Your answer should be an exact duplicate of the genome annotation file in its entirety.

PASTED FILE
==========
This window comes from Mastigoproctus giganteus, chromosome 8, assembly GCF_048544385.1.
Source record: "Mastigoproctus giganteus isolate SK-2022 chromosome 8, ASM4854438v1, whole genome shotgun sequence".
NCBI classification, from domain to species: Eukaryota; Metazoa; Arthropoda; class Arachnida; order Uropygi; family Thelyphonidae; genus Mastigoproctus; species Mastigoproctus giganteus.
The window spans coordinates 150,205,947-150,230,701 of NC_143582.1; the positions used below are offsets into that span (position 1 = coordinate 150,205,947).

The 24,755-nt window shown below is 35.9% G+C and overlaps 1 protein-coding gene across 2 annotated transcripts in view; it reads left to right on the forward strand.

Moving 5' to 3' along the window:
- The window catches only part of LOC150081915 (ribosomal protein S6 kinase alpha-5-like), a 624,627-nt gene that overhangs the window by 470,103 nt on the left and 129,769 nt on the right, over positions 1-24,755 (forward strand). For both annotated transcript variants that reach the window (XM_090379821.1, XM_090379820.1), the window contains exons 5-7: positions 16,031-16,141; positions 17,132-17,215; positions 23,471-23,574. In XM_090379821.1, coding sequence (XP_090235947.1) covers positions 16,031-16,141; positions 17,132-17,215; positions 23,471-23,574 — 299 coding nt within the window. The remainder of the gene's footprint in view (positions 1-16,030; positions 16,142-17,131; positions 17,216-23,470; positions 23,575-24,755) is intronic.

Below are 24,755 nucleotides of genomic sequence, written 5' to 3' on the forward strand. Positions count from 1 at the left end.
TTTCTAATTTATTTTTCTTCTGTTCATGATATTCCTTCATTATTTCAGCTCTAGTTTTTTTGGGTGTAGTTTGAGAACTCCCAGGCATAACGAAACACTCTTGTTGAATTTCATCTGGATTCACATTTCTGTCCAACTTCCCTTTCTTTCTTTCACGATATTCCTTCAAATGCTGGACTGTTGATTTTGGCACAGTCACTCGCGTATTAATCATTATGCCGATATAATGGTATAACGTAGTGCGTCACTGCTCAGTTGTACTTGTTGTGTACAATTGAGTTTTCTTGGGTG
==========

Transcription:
This window comes from Mastigoproctus giganteus, chromosome 8, assembly GCF_048544385.1.
Source record: "Mastigoproctus giganteus isolate SK-2022 chromosome 8, ASM4854438v1, whole genome shotgun sequence".
NCBI classification, from domain to species: Eukaryota; Metazoa; Arthropoda; class Arachnida; order Uropygi; family Thelyphonidae; genus Mastigoproctus; species Mastigoproctus giganteus.
The window spans coordinates 150,205,947-150,230,701 of NC_143582.1; the positions used below are offsets into that span (position 1 = coordinate 150,205,947).

The 24,755-nt window shown below is 35.9% G+C and overlaps 1 protein-coding gene across 2 annotated transcripts in view; it reads left to right on the forward strand.

Moving 5' to 3' along the window:
- The window catches only part of LOC150081915 (ribosomal protein S6 kinase alpha-5-like), a 624,627-nt gene that overhangs the window by 470,103 nt on the left and 129,769 nt on the right, over positions 1-24,755 (forward strand). For both annotated transcript variants that reach the window (XM_090379821.1, XM_090379820.1), the window contains exons 5-7: positions 16,031-16,141; positions 17,132-17,215; positions 23,471-23,574. In XM_090379821.1, coding sequence (XP_090235947.1) covers positions 16,031-16,141; positions 17,132-17,215; positions 23,471-23,574 — 299 coding nt within the window. The remainder of the gene's footprint in view (positions 1-16,030; positions 16,142-17,131; positions 17,216-23,470; positions 23,575-24,755) is intronic.

Below are 24,755 nucleotides of genomic sequence, written 5' to 3' on the forward strand. Positions count from 1 at the left end.
TTTCTAATTTATTTTTCTTCTGTTCATGATATTCCTTCATTATTTCAGCTCTAGTTTTTTTGGGTGTAGTTTGAGAACTCCCAGGCATAACGAAACACTCTTGTTGAATTTCATCTGGATTCACATTTCTGTCCAACTTCCCTTTCTTTCTTTCACGATATTCCTTCAAATGCTGGACTGTTGATTTTGGCACAGTCACTCGCGTATTAATCATTATGCCGATATAATGGTATAACGTAGTGCGTCACTGCTCAGTTGTACTTGTTGTGTACAATTGAGTTTTCTTGGGTG